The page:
MEDIA ROUNDUP: Auto racing is cruising toward media acceptance

Though motor sports enjoy enormous popularity, mainstream outlets have been slow to provide coverage. But once they catch on, they tend to get more involved - much like the fans.

Though motor sports enjoy enormous popularity, mainstream outlets have been slow to provide coverage. But once they catch on, they tend to get more involved - much like the fans.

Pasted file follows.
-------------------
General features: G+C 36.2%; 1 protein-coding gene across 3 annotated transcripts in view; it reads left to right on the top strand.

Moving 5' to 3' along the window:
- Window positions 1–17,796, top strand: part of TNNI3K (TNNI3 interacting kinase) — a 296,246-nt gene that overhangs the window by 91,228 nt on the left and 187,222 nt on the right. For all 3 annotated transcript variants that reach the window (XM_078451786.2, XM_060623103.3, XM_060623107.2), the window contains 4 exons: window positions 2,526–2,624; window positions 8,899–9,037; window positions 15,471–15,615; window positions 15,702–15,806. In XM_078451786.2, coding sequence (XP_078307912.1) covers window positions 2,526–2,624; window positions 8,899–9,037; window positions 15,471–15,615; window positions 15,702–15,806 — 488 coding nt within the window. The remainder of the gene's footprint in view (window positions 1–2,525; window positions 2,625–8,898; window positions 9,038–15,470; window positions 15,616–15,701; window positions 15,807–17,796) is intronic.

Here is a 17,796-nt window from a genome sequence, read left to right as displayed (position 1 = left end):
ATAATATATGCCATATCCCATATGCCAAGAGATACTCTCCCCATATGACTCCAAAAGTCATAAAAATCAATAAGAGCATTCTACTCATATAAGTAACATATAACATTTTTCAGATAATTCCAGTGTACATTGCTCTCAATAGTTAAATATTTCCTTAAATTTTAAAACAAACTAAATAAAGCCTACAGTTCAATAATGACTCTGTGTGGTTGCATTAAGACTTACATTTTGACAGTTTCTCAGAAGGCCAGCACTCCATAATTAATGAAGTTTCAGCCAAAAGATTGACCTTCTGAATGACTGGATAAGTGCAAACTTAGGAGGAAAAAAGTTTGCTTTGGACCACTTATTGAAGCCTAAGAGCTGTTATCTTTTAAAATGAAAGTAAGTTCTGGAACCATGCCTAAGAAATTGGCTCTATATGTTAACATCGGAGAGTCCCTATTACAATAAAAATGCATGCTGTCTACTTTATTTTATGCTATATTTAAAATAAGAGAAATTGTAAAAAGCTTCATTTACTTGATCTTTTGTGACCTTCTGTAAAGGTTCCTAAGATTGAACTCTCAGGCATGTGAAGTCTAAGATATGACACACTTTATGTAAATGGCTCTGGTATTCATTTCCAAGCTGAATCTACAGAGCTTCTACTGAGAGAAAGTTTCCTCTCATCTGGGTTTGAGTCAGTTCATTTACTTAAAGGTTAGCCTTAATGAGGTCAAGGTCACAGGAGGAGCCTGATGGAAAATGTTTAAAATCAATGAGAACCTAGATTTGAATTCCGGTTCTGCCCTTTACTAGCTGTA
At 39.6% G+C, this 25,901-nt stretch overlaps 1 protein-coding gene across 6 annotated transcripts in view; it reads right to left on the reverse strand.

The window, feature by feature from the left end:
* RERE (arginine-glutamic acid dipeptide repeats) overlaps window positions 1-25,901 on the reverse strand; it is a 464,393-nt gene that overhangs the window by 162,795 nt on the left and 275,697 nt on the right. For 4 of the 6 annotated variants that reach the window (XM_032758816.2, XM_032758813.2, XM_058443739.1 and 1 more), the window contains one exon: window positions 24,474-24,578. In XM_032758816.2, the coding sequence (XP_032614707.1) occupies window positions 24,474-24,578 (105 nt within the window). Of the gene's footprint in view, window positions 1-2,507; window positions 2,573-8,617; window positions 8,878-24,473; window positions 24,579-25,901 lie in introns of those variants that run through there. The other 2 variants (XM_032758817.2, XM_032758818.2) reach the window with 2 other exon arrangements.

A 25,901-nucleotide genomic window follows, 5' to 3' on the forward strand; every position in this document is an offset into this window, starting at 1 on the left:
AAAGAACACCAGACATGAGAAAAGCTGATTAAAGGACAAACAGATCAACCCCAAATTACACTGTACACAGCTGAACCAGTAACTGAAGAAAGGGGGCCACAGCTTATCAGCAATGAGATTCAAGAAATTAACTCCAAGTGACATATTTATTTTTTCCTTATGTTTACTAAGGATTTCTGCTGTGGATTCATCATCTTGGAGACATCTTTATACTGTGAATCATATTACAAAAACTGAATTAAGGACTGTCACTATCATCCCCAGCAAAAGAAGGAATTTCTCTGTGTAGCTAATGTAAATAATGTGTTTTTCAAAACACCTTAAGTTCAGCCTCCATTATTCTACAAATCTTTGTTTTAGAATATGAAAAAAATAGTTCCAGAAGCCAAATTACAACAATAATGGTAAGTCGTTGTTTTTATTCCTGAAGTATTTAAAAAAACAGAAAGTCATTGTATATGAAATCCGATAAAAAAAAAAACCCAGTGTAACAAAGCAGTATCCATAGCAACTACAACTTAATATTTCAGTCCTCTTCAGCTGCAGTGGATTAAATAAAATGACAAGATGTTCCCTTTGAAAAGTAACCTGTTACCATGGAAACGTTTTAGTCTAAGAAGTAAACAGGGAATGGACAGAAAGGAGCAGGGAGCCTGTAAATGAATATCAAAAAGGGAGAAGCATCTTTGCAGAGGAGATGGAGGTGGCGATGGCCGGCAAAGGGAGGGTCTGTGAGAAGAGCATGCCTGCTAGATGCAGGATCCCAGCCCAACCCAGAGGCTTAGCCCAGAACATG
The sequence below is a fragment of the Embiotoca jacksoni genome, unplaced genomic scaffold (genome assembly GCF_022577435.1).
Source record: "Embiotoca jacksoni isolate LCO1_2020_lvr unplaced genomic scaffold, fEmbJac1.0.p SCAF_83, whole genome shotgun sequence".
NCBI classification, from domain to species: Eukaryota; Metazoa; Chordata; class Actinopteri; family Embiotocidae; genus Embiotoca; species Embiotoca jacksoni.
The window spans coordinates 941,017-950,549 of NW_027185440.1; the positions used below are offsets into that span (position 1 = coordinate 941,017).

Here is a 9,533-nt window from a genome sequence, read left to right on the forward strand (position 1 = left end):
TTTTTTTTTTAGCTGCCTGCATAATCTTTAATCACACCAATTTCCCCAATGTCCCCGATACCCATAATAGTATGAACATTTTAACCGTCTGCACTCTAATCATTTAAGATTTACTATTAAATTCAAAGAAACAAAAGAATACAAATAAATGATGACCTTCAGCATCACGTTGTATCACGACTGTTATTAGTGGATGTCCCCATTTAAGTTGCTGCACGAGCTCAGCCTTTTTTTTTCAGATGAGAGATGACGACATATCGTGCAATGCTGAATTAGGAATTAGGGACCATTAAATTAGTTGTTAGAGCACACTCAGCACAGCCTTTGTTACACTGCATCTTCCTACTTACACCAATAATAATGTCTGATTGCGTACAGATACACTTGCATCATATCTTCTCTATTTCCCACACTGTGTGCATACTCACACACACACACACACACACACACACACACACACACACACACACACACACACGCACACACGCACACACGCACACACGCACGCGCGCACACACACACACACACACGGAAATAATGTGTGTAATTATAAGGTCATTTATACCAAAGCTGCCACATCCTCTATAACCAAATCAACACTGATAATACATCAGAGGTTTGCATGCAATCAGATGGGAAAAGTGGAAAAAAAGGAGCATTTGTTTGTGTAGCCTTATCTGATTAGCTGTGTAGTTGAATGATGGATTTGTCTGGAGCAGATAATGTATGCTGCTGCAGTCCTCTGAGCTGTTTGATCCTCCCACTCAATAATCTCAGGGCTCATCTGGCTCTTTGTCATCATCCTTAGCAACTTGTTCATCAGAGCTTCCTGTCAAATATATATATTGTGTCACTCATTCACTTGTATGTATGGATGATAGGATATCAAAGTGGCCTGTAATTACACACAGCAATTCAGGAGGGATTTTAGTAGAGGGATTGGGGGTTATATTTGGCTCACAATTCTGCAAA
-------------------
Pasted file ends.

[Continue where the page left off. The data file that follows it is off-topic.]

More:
Auto racing is the fastest-growing sport today in terms of the sheer number of fans, TV ratings, and dollars, facts that are lost on many in the traditional sports media - especially those parts of it outside of the Southeast. Andrew Giangola, NASCAR's director of business communications, describes the phenomenon as a split between "two worlds." "If you go to Charlotte or Richmond or Daytona," he says, "you see NASCAR on the front page. But if you look at markets like New York City, we're battling to get NASCAR on the sports pages and into the highlight reels, because we're competing with nine professional sports teams." But NASCAR's legions of fans and massive TV deals are impossible to ignore and, over the past few years, the traditional "stick and ball" sports editors have been slowly but surely coming around. Even The New York Times now has a dedicated auto-racing correspondent. "The benefit we have is the story is a good one," says Giangola. "It's the second-most-watched sport on TV [after NFL football], and the one with most corporate involvement in terms of Fortune 500 companies. We also have tremendous fan loyalty, with 75 million fans who by their own claim are three times more loyal to the car sponsor's product than a non-sponsor product," he adds. "Trend-wise, you've seen more major dailies develop motor-sport beat reporters," says Ron Green, director of public relations for the Indianapolis Motor Speedway, which hosts the Indianapolis 500, NASCAR's Brickyard 400, and the US Grand Prix Formula 1 race. "A lot of times, that coincides with a race facility being built near that major city." Patricia Baker, president of the Southwick, MA-based Big Picture Agency, adds, "Many papers are catching on, especially in areas where there's a track, because it's good for business. But we still run up against a lot of resistance in the Northeast. And it's not because of the racing fans; it's because the writers and some of the editors have not caught up with the racing public." The influence of sponsors But the sheer level of sponsorship involved in motor sports often presents reporters with a bit of a dilemma. A NASCAR racing team can get upwards of $15 million from sponsors for a race and, consequently, drivers are taught to work the sponsor's brand into every interview and appearance. "If you provide a reporter with a quote from a driver about a race, the quote will say that whatever sponsor car had some trouble in turn one, or, 'We made an adjustment on the Dodge,'" says Tracey Zeeck, senior PR strategist with Boulder, CO-based GroundFloor Media. "Every quote that a PR person submits for his or her driver is usually peppered with these sponsor mentions. I think that sometimes the journalists feel taken advantage of for this reason." Even as they're hard at work convincing the last of the holdout sports editors that a huge portion of their audience are racing fans, motor sports PR people are also aggressively expanding into men's lifestyle and other non-traditional outlets. "We don't do spray and pray, and blast out e-mails," explains Mooney. "We get very selective in our pitches and target places like FHM and Life magazine. One of things racing and racing public relations still have to battle is the lingering perception among some editors that drivers are not athletes. "There is still that mindset that sports figures have to run 40 yards in four seconds and have to display certain physical characteristics to be considered true athletes," says Mike Mooney, principal and director of business services for Cox Marketing Group. But Mooney says that ignores the fact that driving 500 miles in one day is a physical feat in itself. "They spend four hours in a very extreme environment where the temperatures in the cars can reach 120 degrees, and they're in a full driving uniform," he explains. But Mooney adds there are many more outlets now willing to do a motor-sports-themed story, and much of that can be credited to the drivers themselves. "You look at a driver like Dale Earnhardt Jr., who's taking the sport to the mainstream Gen X, Gen Y audience," he says. "Earnhardt Jr.'s been in Rolling Stone, he's done several interviews in Playboy, and he goes on talk shows." Seeing the race firsthand Giangola says that while some reporters may be able to ignore the hard statistics about auto racing in a press release, few can help but be swayed after attending a race in person. "We found that if you take reporters to the track, they get it," says Giangola. "We just had the Financial Times down to a race in Richmond, and you can literally see the process where the skepticism melts away and the reporter appreciates the size of the crowds. Most races are easily in the six figures in attendance, and some like Daytona or Talladega are over 200,000 - bigger than the Super Bowl, a World Series game, and an NBA Final game combined." It can be argued that much of this surge in motor sports is strictly due to NASCAR. But, Green insists, "All types of racing have benefited from the NASCAR phenomenon. Its popularity has skyrocketed in the 1990s, and raised the level of awareness for other motor sports." Somewhat surprisingly, one group that occasionally can be resistant to motor-sports stories is the traditional auto reporter. "To do a review of a mini-van on one day and a story on NASCAR the next can be a bit of a stretch," says Mooney. "So we'll go to Auto Week and Popular Mechanics, but there we're pitching more the technology of the sport. We're currently working with Popular Mechanics on the engineering behind funny cars, which can go 200mph." As for whether the rise of auto racing is a short-term trend that may quickly fade, Len Batycki, SVP at Ogilvy PR Worldwide and head of Ogilvy motor sports, says, "I have watched it - since the mid-1980s -continue to grow at a good, steady rate. So this is not an unforeseen anomaly. This is something that has been building." Batycki served in a variety of motor-sports-related positions before joining Ogilvy, including VP at Richard Childress Racing, home to the late Dale Earnhardt Sr. He notes that the biggest trend in media coverage is not just the increase in the amount of space devoted to motor sports, but the rise in quality of that reporting as well. "The sport is drawing the media in, whether it's because of the advertisers wanting to participate, the readers wanting them to participate, or just their own curiosity," Batycki says. "And the media is doing a good job. They're just like the fans, where they get their first taste and then a little bit more, and a little bit more, and it's just neat to watch it grow across the country." ----- Where to go Newspapers USA Today; The Charlotte Observer; Atlanta Journal-Constitution; Richmond Times-Dispatch; LA Times; Las Vegas Review-Journal; The Arizona Republic; Birmingham Post-Herald; The Indianapolis Star; Chicago Tribune; Chicago Sun-Times; The Raleigh News & Observer Magazines Sports Illustrated; The Sporting News; Road & Track; Popular Mechanics; Automobile; Motor Trend; Speedway Illustrated; FHM; NASCAR Weekly Cup Scene; National Speed and Sport News; Grassroots Motor Sports TV & Radio NBC Sports; Fox Sports Net; TNT; ESPN; CNN; CNNfn; CNBC; FX; Auto Sport Radio; The Big Show - John Boy and Billy Online (radio); Fast Talk with Benny Parsons; Focus on Racing Radio; Frontstretch Radio; The LTN Hour NASCAR Radio Show; MRN Radio; NASCAR Radio - XM Satellite Radio; Performance Racing Network (PRN); The Pit Reporters; The Racing Show; Race Talk Live; SpeedFreaks Internet NASCAR.com; ESPN.com; Jayski.com; Thatsracin.com